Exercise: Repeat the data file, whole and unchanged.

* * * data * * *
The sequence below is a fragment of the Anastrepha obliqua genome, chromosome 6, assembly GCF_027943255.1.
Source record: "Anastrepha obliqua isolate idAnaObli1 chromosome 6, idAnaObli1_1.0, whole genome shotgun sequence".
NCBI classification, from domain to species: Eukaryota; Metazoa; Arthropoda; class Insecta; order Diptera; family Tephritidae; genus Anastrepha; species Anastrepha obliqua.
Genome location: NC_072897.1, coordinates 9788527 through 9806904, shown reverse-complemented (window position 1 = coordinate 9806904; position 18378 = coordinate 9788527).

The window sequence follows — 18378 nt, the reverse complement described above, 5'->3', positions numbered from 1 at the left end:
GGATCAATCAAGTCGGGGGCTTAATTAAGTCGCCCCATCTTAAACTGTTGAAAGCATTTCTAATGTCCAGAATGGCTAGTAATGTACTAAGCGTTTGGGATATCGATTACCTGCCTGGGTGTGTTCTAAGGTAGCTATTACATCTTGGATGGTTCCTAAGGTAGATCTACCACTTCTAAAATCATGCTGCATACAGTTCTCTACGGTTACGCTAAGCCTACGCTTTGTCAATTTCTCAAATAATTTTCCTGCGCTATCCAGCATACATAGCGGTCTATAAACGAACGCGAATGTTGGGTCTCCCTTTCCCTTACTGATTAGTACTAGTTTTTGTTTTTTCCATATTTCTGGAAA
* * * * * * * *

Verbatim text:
The sequence below is a fragment of the Anastrepha obliqua genome, chromosome 6, assembly GCF_027943255.1.
Source record: "Anastrepha obliqua isolate idAnaObli1 chromosome 6, idAnaObli1_1.0, whole genome shotgun sequence".
NCBI classification, from domain to species: Eukaryota; Metazoa; Arthropoda; class Insecta; order Diptera; family Tephritidae; genus Anastrepha; species Anastrepha obliqua.
Genome location: NC_072897.1, coordinates 9788527 through 9806904, shown reverse-complemented (window position 1 = coordinate 9806904; position 18378 = coordinate 9788527).

The window sequence follows — 18378 nt, the reverse complement described above, 5'->3', positions numbered from 1 at the left end:
GGATCAATCAAGTCGGGGGCTTAATTAAGTCGCCCCATCTTAAACTGTTGAAAGCATTTCTAATGTCCAGAATGGCTAGTAATGTACTAAGCGTTTGGGATATCGATTACCTGCCTGGGTGTGTTCTAAGGTAGCTATTACATCTTGGATGGTTCCTAAGGTAGATCTACCACTTCTAAAATCATGCTGCATACAGTTCTCTACGGTTACGCTAAGCCTACGCTTTGTCAATTTCTCAAATAATTTTCCTGCGCTATCCAGCATACATAGCGGTCTATAAACGAACGCGAATGTTGGGTCTCCCTTTCCCTTACTGATTAGTACTAGTTTTTGTTTTTTCCATATTTCTGGAAA